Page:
There are conflicting public attitudes about city trees and vegetation. On one hand, experiences in natural settings are believed to promote healing and renewal. Yet in urban settings the presence of vegetation is often implicated as a screen for criminal activity. This briefing summarizes the research findings on the relationship between urban vegetation and crimes, aggressive behavior, and safety. The science findings are not conclusive and may even seem inconsistent or conflicting, yet certain patterns and relationships appear across several studies.
Contents:> City Green & Crime > Crime Facts * Minor Crimes * Aggression and Violence * Serious Crimes * Community Policing * More Studies > Fear Factor * Views and Visibility * Manage for Crime Prevention > Being Mindful * Defensible Space and Territoriality * Surveillance * Community Cohesion * Mental Health > Conclusions > References
cite: Wolf, K.L. 2010. Crime and Fear - A Literature Review. In: Green Cities: Good Health (www.greenhealth.washington.edu). College of the Environment, University of Washington.
The first section of this summary reports studies that tested the relationships of vegetation and crime in built environments. Crime behaviors can be influenced by social situations; the latter sections describe how nature affects the psychology of crime.
Crime is typically reported as both a quantity and the relative frequency of incidents. For example, law enforcement agencies reported 11.25 million crimes across the U.S. in 2007, of which 12.5% were violent crimes, and 87% were property crimes.1 The number of crime victims averaged 3,730 for every 100,000 inhabitants. Nationally, crime rates have dropped since 1990, but the number of crimes remains high, and rates vary widely across states and cities.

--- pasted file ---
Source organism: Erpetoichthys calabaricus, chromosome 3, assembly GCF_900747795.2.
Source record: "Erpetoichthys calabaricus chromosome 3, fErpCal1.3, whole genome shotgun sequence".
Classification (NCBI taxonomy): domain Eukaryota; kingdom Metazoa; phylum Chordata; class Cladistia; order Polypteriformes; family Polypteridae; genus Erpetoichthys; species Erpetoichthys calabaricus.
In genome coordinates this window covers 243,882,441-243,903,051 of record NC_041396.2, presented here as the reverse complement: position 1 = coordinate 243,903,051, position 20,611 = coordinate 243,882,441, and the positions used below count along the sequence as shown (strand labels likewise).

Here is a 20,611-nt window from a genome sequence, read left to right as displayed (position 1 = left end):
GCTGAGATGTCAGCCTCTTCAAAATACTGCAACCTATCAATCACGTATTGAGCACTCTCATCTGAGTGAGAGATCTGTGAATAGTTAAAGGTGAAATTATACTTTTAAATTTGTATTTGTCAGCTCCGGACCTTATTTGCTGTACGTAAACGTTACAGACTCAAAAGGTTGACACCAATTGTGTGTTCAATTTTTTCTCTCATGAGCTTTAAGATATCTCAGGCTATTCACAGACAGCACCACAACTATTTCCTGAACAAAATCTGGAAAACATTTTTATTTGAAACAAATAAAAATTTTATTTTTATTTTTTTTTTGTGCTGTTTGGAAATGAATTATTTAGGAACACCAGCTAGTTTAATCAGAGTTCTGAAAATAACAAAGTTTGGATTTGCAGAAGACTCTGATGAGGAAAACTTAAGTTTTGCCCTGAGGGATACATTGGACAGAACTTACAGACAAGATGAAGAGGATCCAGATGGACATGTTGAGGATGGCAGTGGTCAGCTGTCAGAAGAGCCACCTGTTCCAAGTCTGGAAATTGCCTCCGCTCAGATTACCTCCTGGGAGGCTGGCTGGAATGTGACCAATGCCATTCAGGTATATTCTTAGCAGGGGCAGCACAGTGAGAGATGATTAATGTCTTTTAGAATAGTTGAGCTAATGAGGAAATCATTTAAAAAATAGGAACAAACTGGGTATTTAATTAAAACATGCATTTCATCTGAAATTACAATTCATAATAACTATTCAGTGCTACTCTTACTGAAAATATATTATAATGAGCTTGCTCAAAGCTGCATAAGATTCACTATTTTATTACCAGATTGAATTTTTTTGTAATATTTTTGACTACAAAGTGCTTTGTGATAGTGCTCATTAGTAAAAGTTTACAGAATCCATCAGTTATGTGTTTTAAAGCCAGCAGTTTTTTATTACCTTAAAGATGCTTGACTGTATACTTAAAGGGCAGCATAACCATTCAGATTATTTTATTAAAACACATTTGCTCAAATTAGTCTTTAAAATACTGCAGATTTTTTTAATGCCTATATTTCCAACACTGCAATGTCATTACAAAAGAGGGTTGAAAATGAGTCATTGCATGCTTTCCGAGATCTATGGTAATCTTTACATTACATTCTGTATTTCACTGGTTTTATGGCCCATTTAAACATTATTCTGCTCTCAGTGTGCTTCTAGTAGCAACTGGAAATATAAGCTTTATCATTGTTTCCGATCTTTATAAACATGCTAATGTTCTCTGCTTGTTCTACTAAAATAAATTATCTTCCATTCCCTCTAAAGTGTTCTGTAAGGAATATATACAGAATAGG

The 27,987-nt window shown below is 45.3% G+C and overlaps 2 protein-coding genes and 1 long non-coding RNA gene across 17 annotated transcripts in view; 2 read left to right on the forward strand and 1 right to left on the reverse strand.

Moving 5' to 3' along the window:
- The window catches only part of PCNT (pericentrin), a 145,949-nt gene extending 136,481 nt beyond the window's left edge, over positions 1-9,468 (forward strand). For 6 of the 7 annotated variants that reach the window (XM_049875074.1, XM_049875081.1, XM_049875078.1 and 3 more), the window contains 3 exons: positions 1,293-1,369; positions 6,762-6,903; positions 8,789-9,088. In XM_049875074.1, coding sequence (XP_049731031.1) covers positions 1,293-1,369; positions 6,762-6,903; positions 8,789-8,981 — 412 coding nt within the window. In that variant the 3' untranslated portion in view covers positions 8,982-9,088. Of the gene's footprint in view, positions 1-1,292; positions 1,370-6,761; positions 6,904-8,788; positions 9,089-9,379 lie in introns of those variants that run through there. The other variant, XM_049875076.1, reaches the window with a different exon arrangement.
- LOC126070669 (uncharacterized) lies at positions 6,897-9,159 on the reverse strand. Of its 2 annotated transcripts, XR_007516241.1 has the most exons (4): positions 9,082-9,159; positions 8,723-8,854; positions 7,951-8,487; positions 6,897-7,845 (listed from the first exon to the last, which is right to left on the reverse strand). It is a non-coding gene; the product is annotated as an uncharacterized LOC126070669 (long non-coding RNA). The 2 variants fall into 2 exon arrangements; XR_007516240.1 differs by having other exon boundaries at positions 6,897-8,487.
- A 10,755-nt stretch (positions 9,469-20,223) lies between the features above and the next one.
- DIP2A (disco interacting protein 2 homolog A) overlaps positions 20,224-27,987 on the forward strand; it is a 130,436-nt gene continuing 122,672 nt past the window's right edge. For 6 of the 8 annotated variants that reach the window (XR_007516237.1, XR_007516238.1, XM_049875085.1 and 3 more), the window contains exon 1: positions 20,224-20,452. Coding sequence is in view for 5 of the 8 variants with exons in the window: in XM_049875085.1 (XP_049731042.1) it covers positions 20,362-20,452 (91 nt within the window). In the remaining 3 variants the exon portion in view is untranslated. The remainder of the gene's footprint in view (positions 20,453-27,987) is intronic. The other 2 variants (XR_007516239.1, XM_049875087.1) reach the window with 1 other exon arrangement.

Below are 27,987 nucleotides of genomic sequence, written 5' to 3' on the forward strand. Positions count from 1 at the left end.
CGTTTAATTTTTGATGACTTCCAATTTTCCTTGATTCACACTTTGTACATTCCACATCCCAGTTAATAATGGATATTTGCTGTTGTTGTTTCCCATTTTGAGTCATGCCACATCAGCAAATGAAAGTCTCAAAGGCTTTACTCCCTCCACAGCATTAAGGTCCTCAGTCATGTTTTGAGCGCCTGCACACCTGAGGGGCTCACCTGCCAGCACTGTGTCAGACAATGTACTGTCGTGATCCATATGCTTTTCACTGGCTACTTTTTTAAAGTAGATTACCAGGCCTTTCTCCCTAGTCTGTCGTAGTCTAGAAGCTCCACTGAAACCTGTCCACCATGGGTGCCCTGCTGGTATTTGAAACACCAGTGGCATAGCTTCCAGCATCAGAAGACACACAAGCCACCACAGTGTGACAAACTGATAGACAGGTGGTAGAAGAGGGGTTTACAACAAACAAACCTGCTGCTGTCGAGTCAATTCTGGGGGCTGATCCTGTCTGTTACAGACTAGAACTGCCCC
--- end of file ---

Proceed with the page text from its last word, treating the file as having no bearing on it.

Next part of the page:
Careful record keeping helps us to understand the relative public safety of areas by location and across time. But such reports do not address the causes and influences behind crime and violence. Law enforcement officials often have strong impressions on the negative influences of urban vegetation, seen to suppport criminal activity. Recent research has tested such claims more carefully. Below are examples.
Pilot studies have suggested a relationship between lack of vegetation and rates of "incivilities” or minor crimes.2 A survey of 31 urban sites in a California community found that 90% of the incidents of vandalism or graffiti occurred in areas without plantings compared to 10% in landscaped areas.3 Within Chicago public housing units during a reporting period, 90 residents reported less graffiti, vandalism, and littering in outdoor spaces containing trees and grass than in comparable, more barren spaces. Rates of social disruption and incivilities, such as the presence of noisy individuals, loitering strangers, and illegal activity, were also lower in planted areas.4
The presence of nearby nature may positively influence social interactions and lessen aggressive and violent behavior. Comparing similar buildings (within Chicago public housing), 145 women were asked to recall aggressive and violent behaviors within their household.5 Those who had trees and grass cover outside their apartments reported significantly less aggression against their partners than did those living in unlandscaped areas. Does this effect extend to acts of violence? The team found that rates of reported violence (mild and severe, during the year and across a lifetime) were significantly lower in the green areas than in the barren ones. Reductions in aggression and violence were 25% or more (Table 1). The scientists in this study noted that future research should examine the effects of natural settings on aggression by men and specific acts of violence (e.g., road rage and gang violence).
What about more serious crimes? Not relying on resident surveys, a science team collected two years of police data on property and violent crimes within public housing communities of inner-city Chicago.2 Residential buildings were architecturally similar, but the greener a building’s surroundings, the fewer total crimes occurred. Comparing buildings with different levels of vegetation, those with high levels of vegetation recorded 52% fewer total crimes, 48% fewer property crimes, and 56% fewer violent crimes than buildings with low levels of vegetation (see Figure 1). Even modest amounts of greenery were associated with lower crime rates. Other crime predictors were tested (such as building height and vacancy rates), and amount of vegetation was one of the two predictors in the most accurate model of crime prediction (the other being the number of units in a building).